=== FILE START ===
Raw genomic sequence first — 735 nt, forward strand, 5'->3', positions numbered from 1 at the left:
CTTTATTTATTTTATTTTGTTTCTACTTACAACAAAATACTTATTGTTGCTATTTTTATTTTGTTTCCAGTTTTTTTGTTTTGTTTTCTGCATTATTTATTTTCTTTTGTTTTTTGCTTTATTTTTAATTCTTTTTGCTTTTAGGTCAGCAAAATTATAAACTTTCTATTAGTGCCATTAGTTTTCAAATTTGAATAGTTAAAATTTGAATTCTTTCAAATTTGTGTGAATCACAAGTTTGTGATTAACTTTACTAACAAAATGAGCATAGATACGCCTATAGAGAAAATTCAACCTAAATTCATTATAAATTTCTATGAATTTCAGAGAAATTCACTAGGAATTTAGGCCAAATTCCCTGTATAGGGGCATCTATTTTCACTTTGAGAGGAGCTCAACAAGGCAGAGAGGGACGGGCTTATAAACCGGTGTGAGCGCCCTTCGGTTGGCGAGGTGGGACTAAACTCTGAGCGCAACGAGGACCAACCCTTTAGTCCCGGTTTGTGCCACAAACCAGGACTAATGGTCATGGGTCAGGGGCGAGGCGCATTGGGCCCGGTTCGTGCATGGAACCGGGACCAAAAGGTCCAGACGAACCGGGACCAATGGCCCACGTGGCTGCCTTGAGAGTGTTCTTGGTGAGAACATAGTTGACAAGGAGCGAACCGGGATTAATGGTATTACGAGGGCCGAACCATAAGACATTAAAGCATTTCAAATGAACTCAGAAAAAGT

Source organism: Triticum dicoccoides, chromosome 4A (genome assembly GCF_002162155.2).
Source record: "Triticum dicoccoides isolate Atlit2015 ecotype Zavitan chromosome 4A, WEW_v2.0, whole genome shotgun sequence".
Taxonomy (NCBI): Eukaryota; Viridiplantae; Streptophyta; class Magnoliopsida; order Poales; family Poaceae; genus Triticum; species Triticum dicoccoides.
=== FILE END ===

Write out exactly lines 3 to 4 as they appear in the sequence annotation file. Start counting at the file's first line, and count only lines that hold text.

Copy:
Source organism: Triticum dicoccoides, chromosome 4A (genome assembly GCF_002162155.2).
Source record: "Triticum dicoccoides isolate Atlit2015 ecotype Zavitan chromosome 4A, WEW_v2.0, whole genome shotgun sequence".